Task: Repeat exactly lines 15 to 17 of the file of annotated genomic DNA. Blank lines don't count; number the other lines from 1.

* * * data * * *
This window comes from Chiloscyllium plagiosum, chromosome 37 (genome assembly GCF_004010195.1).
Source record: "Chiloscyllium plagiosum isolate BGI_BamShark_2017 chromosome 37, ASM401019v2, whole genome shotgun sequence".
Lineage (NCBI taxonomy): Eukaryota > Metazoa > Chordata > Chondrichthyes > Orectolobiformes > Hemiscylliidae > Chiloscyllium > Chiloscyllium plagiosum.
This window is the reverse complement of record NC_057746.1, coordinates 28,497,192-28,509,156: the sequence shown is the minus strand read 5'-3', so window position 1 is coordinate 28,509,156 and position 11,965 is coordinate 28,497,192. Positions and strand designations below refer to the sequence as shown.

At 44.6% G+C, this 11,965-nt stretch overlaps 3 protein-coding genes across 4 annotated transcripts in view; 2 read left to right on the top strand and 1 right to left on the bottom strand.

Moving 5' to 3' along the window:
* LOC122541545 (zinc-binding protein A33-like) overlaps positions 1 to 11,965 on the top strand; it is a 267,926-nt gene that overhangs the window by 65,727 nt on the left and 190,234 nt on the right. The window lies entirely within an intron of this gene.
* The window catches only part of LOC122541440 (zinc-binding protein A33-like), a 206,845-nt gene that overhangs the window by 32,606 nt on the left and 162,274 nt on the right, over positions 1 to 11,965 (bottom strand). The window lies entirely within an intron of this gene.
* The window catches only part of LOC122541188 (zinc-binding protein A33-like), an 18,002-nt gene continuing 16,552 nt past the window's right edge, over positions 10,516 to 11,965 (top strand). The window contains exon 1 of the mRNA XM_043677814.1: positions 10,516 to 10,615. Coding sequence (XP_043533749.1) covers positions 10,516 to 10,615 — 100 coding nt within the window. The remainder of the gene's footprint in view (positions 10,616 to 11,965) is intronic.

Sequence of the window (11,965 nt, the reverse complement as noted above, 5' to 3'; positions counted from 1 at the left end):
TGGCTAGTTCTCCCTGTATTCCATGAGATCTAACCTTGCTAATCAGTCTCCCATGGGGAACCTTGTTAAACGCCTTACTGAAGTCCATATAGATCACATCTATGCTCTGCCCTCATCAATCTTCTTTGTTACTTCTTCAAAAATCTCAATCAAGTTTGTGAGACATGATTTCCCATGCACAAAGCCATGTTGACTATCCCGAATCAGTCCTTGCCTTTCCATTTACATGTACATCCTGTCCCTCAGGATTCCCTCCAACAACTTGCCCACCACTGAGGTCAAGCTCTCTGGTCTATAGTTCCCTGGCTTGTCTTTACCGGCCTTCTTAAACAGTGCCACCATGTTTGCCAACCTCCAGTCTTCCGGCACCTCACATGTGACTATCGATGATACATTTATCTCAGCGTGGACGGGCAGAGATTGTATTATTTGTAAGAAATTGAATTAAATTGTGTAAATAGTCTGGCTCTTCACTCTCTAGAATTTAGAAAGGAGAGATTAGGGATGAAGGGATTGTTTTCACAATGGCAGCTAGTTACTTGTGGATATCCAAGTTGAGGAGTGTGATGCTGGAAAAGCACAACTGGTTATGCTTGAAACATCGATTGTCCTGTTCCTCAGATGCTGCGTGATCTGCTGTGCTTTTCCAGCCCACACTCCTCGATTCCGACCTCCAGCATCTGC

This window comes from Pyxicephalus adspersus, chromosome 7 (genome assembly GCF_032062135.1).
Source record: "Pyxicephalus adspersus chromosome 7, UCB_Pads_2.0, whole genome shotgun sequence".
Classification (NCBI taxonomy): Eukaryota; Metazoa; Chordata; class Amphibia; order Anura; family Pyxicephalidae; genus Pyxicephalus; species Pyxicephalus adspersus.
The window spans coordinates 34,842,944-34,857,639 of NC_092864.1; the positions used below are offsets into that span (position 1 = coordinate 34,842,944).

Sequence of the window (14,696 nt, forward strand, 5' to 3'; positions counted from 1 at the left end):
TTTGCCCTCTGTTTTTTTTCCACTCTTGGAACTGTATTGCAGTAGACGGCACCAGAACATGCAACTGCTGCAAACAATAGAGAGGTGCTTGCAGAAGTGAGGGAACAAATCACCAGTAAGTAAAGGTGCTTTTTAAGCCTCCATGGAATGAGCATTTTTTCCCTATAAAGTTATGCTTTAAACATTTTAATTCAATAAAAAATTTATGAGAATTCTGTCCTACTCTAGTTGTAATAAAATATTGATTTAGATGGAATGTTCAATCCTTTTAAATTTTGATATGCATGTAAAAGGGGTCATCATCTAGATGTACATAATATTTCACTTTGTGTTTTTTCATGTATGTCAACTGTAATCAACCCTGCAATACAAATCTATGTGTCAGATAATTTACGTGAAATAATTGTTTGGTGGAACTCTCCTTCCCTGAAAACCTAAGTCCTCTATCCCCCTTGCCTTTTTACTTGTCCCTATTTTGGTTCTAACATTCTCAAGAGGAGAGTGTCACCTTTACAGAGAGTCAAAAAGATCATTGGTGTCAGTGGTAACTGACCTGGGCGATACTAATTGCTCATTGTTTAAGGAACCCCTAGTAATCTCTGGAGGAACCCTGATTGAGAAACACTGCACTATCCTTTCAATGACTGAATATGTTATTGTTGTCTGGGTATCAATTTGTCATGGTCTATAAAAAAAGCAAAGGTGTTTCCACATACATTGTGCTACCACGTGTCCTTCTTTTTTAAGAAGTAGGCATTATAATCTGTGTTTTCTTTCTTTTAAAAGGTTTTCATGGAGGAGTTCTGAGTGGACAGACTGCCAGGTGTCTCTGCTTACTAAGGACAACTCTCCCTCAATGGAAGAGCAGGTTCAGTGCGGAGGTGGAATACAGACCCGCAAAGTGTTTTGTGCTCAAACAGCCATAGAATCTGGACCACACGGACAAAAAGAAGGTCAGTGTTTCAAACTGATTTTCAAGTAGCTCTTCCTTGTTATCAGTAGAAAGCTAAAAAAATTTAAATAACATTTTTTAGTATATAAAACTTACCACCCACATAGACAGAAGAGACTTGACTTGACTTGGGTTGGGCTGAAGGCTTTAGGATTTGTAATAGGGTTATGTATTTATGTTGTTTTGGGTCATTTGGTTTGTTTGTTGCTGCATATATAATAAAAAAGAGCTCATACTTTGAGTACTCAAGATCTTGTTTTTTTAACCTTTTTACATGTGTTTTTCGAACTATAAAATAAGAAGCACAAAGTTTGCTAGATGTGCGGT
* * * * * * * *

The window spans coordinates 34,842,944-34,857,639 of NC_092864.1; the positions used below are offsets into that span (position 1 = coordinate 34,842,944).

Sequence of the window (14,696 nt, forward strand, 5' to 3'; positions counted from 1 at the left end):
TTTGCCCTCTGTTTTTTTTCCACTCTTGGAACTGTATTGCAGTAGACGGCACCAGAACATGCAACTGCTGCAAACAATAGAGAGGTGCTTGCAGAAGTGAGGGAACAAATCACCAGTAAGTAAAGGTGCTTTTTAAGCCTCCATGGAATGAGCATTTTTTCCCTATAAAGTTATGCTTTAAACATTTTAATTCAATAAAAAATTTATGAGAATTCTGTCCTACTCTAGTTGTAATAAAATATTGATTTAGATGGAATGTTCAATCCTTTTAAATTTTGATATGCATGTAAAAGGGGTCATCATCTAGATGTACATAATATTTCACTTTGTGTTTTTTCATGTATGTCAACTGTAATCAACCCTGCAATACAAATCTATGTGTCAGATAATTTACGTGAAATAATTGTTTGGTGGAACTCTCCTTCCCTGAAAACCTAAGTCCTCTATCCCCCTTGCCTTTTTACTTGTCCCTATTTTGGTTCTAACATTCTCAAGAGGAGAGTGTCACCTTTACAGAGAGTCAAAAAGATCATTGGTGTCAGTGGTAACTGACCTGGGCGATACTAATTGCTCATTGTTTAAGGAACCCCTAGTAATCTCTGGAGGAACCCTGATTGAGAAACACTGCACTATCCTTTCAATGACTGAATATGTTATTGTTGTCTGGGTATCAATTTGTCATGGTCTATAAAAAAAGCAAAGGTGTTTCCACATACATTGTGCTACCACGTGTCCTTCTTTTTTAAGAAGTAGGCATTATAATCTGTGTTTTCTTTCTTTTAAAAGGTTTTCATGGAGGAGTTCTGAGTGGACAGACTGCCAGGTGTCTCTGCTTACTAAGGACAACTCTCCCTCAATGGAAGAGCAGGTTCAGTGCGGAGGTGGAATACAGACCCGCAAAGTGTTTTGTGCTCAAACAGCCATAGAATCTGGACCACACGGACAAAAAGAAGGTCAGTGTTTCAAACTGATTTTCAAGTAGCTCTTCCTTGTTATCAGTAGAAAGCTAAAAAAATTTAAATAACATTTTTTAGTATATAAAACTTACCACCCACATAGACAGAAGAGACTTGACTTGACTTGGGTTGGGCTGAAGGCTTTAGGATTTGTAATAGGGTTATGTATTTATGTTGTTTTGGGTCATTTGGTTTGTTTGTTGCTGCATATATAATAAAAAAGAGCTCATACTTTGAGTACTCAAGATCTTGTTTTTTTAACCTTTTTACATGTGTTTTTCGAACTATAAAATAAGAAGCACAAAGTTTGCTAGATGTGCGGT